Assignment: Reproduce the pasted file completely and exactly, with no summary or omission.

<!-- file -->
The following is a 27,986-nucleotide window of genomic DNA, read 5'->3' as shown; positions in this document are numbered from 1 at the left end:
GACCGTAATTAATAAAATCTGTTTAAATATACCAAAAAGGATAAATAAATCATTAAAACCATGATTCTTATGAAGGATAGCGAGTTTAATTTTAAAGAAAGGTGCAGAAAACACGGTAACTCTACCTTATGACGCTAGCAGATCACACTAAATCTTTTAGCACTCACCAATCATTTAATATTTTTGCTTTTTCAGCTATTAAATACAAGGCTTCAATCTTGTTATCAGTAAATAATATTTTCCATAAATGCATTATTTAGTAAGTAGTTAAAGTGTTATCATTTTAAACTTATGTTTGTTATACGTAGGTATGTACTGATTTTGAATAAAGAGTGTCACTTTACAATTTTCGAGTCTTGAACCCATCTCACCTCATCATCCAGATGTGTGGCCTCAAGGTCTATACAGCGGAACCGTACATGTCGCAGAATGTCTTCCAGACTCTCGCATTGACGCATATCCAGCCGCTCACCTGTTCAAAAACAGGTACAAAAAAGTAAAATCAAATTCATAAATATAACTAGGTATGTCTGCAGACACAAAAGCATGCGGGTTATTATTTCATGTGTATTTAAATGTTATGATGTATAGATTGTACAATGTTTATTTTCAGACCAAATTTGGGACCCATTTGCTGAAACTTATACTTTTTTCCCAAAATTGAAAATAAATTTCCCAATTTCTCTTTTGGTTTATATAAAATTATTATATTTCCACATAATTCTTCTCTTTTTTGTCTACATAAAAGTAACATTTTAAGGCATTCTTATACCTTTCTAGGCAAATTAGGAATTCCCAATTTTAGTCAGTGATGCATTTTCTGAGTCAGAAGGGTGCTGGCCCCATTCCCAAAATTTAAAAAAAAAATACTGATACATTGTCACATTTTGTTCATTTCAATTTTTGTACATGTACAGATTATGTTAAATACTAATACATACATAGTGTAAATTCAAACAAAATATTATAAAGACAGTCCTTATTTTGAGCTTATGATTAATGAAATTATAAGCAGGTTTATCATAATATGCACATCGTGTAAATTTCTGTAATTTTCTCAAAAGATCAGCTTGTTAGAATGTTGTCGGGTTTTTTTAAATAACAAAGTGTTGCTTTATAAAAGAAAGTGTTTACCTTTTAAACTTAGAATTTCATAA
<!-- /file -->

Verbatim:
The following is a 27,986-nucleotide window of genomic DNA, read 5'->3' as shown; positions in this document are numbered from 1 at the left end:
GACCGTAATTAATAAAATCTGTTTAAATATACCAAAAAGGATAAATAAATCATTAAAACCATGATTCTTATGAAGGATAGCGAGTTTAATTTTAAAGAAAGGTGCAGAAAACACGGTAACTCTACCTTATGACGCTAGCAGATCACACTAAATCTTTTAGCACTCACCAATCATTTAATATTTTTGCTTTTTCAGCTATTAAATACAAGGCTTCAATCTTGTTATCAGTAAATAATATTTTCCATAAATGCATTATTTAGTAAGTAGTTAAAGTGTTATCATTTTAAACTTATGTTTGTTATACGTAGGTATGTACTGATTTTGAATAAAGAGTGTCACTTTACAATTTTCGAGTCTTGAACCCATCTCACCTCATCATCCAGATGTGTGGCCTCAAGGTCTATACAGCGGAACCGTACATGTCGCAGAATGTCTTCCAGACTCTCGCATTGACGCATATCCAGCCGCTCACCTGTTCAAAAACAGGTACAAAAAAGTAAAATCAAATTCATAAATATAACTAGGTATGTCTGCAGACACAAAAGCATGCGGGTTATTATTTCATGTGTATTTAAATGTTATGATGTATAGATTGTACAATGTTTATTTTCAGACCAAATTTGGGACCCATTTGCTGAAACTTATACTTTTTTCCCAAAATTGAAAATAAATTTCCCAATTTCTCTTTTGGTTTATATAAAATTATTATATTTCCACATAATTCTTCTCTTTTTTGTCTACATAAAAGTAACATTTTAAGGCATTCTTATACCTTTCTAGGCAAATTAGGAATTCCCAATTTTAGTCAGTGATGCATTTTCTGAGTCAGAAGGGTGCTGGCCCCATTCCCAAAATTTAAAAAAAAAATACTGATACATTGTCACATTTTGTTCATTTCAATTTTTGTACATGTACAGATTATGTTAAATACTAATACATACATAGTGTAAATTCAAACAAAATATTATAAAGACAGTCCTTATTTTGAGCTTATGATTAATGAAATTATAAGCAGGTTTATCATAATATGCACATCGTGTAAATTTCTGTAATTTTCTCAAAAGATCAGCTTGTTAGAATGTTGTCGGGTTTTTTTAAATAACAAAGTGTTGCTTTATAAAAGAAAGTGTTTACCTTTTAAACTTAGAATTTCATAA